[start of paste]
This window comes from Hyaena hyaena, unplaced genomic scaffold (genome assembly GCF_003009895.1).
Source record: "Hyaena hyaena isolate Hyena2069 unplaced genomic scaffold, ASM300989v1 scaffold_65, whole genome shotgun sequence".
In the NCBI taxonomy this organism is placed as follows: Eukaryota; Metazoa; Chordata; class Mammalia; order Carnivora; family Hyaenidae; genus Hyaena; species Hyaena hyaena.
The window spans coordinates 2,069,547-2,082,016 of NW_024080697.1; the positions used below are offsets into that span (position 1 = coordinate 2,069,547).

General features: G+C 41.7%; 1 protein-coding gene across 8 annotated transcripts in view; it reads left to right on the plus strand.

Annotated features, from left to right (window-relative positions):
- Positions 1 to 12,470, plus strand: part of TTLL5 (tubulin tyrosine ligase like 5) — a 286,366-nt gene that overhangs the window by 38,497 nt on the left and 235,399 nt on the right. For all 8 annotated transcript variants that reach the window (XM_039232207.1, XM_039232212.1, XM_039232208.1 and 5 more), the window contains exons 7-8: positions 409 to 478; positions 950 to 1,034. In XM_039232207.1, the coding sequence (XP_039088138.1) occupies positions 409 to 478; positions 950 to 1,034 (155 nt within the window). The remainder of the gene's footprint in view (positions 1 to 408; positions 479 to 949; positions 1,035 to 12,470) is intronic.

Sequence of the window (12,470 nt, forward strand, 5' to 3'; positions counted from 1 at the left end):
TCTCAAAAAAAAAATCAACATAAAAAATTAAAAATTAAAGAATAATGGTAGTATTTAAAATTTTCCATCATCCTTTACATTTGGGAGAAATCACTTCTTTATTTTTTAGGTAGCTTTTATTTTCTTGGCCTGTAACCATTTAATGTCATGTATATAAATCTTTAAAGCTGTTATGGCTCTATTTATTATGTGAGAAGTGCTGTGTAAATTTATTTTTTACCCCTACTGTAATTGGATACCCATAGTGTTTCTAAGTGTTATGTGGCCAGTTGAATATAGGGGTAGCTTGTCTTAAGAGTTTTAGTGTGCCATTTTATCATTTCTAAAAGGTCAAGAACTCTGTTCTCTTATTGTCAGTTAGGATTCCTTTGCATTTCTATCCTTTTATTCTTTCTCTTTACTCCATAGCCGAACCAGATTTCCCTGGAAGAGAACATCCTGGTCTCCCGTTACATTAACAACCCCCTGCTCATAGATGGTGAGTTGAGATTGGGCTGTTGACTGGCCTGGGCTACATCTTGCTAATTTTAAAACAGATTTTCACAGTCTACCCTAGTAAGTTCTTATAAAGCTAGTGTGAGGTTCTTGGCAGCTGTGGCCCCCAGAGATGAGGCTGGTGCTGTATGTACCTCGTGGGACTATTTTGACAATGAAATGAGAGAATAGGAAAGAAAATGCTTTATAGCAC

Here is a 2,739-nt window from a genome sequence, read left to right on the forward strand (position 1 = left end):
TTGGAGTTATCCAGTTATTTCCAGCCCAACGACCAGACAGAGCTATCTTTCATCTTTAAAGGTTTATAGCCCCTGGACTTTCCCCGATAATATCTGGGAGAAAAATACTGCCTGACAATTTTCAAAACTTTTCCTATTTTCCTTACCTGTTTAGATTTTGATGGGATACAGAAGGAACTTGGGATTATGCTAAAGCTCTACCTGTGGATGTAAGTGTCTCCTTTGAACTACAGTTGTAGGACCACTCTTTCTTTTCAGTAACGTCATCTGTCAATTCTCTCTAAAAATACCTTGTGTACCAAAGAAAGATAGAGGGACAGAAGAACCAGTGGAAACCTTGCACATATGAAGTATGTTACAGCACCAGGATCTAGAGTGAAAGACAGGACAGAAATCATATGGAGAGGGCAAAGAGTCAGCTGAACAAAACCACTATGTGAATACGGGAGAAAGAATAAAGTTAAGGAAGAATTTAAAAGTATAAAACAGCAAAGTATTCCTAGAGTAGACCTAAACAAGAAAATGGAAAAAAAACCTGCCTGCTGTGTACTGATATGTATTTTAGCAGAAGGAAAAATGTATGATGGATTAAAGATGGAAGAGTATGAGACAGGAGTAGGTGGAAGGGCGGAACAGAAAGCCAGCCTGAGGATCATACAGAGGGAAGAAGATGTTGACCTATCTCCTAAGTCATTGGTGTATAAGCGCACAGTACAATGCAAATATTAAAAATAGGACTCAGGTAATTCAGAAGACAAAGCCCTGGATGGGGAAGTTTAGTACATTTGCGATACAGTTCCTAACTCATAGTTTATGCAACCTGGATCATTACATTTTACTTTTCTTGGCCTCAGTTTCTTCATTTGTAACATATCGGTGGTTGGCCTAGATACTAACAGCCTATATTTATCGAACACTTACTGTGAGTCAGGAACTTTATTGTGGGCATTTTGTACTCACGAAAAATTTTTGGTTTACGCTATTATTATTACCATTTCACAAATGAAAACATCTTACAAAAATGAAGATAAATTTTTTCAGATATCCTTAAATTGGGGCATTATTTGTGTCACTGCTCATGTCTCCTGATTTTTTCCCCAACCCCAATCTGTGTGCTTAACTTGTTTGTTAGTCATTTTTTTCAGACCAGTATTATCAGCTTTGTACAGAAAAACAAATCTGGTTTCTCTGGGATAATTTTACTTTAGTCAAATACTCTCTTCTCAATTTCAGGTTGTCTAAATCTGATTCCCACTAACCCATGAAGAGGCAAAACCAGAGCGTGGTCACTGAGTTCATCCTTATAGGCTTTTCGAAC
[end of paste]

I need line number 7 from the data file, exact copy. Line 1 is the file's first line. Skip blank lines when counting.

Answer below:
- Positions 1 to 12,470, plus strand: part of TTLL5 (tubulin tyrosine ligase like 5) — a 286,366-nt gene that overhangs the window by 38,497 nt on the left and 235,399 nt on the right. For all 8 annotated transcript variants that reach the window (XM_039232207.1, XM_039232212.1, XM_039232208.1 and 5 more), the window contains exons 7-8: positions 409 to 478; positions 950 to 1,034. In XM_039232207.1, the coding sequence (XP_039088138.1) occupies positions 409 to 478; positions 950 to 1,034 (155 nt within the window). The remainder of the gene's footprint in view (positions 1 to 408; positions 479 to 949; positions 1,035 to 12,470) is intronic.